Supreme Court: Holding that the Court should not have encroached upon the field reserved for the legislature, the 3-judge bench has partially set aside the 2-judge verdict in Dr Subhash Kashinath Mahajan v. State of Maharashtra, 2018 SCC OnLine SC 243, decided on 20.03.2018. The 3-jduge bench of Arun Mishra, MR Shah and BR Gavai, JJ has held that some portions of the said verdict were against the concept of protective discrimination in favour of downtrodden classes under Article 15(4) of the Constitution and also impermissible within the parameters laid down by this Court for exercise of powers under Article 142 of Constitution of India.
(i) Proceedings in the present case are clear abuse of process of court and are quashed.
(ii) there is no absolute bar against grant of anticipatory bail in cases under the Atrocities Act if no prima facie case is made out or where on judicial scrutiny the complaint is found to be prima facie mala fide.
(iii) arrest of a public servant can only be after approval of the appointing authority and of a non-public servant after approval by the S.S.P. which may be granted in appropriate cases if considered necessary for reasons recorded. Such reasons must be scrutinized by the Magistrate for permitting further detention.
(iv) to avoid false implication of an innocent, a preliminary enquiry may be conducted by the DSP concerned to find out whether the allegations make out a case under the Atrocities Act and that the allegations are not frivolous or motivated.
(v) any violation of the direction of the Court will be actionable by way of disciplinary action as well as contempt.
Challenging the said verdict, the Union of India argued that Section 18 of the Act of 1989 has been enacted to take care of an inherent deterrence and to instil a sense of protection amongst member of Scheduled Castes and Scheduled Tribes. It submitted,
“any dilution of the same would shake the very objective of the mechanism to prevent the offences of atrocities. The directions issued would cause a miscarriage of justice even in deserving cases. With a view to object apprehended misuse of the law, no such direction can be issued.”
Accepting the contention, the Court held that the guidelines in (iii) and (iv) appear to have been issued in view of the provisions contained in Section 18 of the Act of 1989; whereas adequate safeguards have been provided by a purposive interpretation by this Court in the case of State of M.P. v. R.K. Balothia, (1995) 3 SCC 221.
“The consistent view of this Court that if prima facie case has not been made out attracting the provisions of SC/ST Act of 1989, in that case, the bar created under section 18 on the grant of anticipatory bail is not attracted. Thus, misuse of the provisions of the Act is intended to be taken care of by the decision above.”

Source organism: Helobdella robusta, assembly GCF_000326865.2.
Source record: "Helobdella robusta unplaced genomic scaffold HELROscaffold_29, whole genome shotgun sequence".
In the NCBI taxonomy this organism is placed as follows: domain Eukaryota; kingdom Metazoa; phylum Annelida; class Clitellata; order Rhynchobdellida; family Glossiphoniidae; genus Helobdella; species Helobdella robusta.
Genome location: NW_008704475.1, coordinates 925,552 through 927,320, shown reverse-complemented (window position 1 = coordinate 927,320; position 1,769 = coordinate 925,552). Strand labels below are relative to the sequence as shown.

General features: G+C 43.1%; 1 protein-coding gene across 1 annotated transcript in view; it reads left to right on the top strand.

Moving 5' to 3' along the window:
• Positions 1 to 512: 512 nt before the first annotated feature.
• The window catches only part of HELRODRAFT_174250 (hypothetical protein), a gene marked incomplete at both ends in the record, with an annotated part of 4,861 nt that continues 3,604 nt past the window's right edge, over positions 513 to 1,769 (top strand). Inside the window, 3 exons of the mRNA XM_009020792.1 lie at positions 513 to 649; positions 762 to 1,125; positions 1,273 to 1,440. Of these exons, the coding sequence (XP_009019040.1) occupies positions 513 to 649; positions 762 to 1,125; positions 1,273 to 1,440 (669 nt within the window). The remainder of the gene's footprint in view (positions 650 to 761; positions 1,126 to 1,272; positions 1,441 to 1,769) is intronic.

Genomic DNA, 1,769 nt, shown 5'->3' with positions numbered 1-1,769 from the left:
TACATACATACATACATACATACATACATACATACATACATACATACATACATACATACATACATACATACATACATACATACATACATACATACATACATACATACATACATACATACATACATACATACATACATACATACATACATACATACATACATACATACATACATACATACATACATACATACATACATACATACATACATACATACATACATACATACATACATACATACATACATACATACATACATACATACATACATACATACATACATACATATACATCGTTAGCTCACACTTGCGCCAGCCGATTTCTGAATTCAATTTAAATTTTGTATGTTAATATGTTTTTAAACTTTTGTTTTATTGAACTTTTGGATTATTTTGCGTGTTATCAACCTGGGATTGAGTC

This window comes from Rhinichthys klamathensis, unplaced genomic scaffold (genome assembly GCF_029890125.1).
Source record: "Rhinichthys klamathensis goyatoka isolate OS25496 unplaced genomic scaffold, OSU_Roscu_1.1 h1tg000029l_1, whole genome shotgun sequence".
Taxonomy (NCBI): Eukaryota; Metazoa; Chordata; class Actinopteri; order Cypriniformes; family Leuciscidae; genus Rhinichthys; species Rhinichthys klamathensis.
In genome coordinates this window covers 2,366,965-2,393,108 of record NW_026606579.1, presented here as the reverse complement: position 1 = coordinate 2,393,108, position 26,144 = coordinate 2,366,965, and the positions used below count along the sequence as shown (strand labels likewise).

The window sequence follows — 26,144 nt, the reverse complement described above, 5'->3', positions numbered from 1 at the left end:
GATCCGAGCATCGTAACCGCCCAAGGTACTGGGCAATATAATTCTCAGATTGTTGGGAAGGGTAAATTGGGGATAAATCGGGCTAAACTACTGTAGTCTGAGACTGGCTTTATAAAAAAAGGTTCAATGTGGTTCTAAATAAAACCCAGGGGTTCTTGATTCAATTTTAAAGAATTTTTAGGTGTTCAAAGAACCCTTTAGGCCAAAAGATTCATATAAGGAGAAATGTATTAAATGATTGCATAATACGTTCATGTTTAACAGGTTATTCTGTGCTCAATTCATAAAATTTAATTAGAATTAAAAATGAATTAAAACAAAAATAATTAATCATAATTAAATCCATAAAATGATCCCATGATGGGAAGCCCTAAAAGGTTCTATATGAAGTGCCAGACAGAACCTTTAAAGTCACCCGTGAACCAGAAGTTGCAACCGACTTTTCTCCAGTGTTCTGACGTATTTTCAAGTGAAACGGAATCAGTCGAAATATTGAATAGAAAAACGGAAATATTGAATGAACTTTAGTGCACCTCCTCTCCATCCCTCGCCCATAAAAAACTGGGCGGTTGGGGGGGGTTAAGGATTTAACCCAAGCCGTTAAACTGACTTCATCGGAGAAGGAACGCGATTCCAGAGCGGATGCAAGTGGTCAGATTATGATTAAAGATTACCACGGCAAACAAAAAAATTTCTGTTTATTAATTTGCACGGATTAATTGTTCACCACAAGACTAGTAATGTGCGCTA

It further said that directions (iii) and (iv) issued may delay the investigation of cases. As per the amendment made in the Rules in the year 2016, a charge sheet has to be filed to enable timely commencement of the prosecution. The directions issued are likely to delay the timely scheme framed under the Act/Rules.
Considering the plight of the members of the Scheduled Castes and Scheduled Tribes, the Court said that the SCs/STs are still making the struggle for equality and for exercising civil rights in various areas of the country. The members of the Scheduled Castes and Scheduled Tribes are still discriminated against in various parts of the country. It said,
“if we cannot provide them protective discrimination beneficial to them, we cannot place them at all at a disadvantageous position that may be causing injury to them by widening inequality and against the very spirit of our Constitution. It would be against the basic human dignity to treat all of them as a liar or as a crook person and cannot look at every complaint by such complainant with a doubt.”
The Court also noticed that there is no presumption that the members of the Scheduled Castes and Scheduled Tribes may misuse the provisions of law as a class and it is not resorted to by the members of the upper Castes or the members of the elite class. It said that the members of the Scheduled Castes and Scheduled Tribes due to backwardness hardly muster the courage to lodge even a first information report, much less, a false one. In case it is found to be false/unsubstantiated, it may be due to the faulty investigation or for other various reasons including human failings irrespective of caste factor.
“There may be certain cases which may be false that can be a ground for interference by the Court, but the law cannot be changed due to such misuse. In such a situation, it can be taken care in proceeding under section 482 of the Cr.PC.”
The Court, hence, held,
“we are of the considered opinion that direction Nos.(iii) and (iv) issued by this Court deserve to be and are hereby recalled and consequently we hold that direction No. (v), also vanishes.”
[Union of India v. State of Maharashtra, 2019 SCC OnLine SC 1279, decided on 01.10.2019]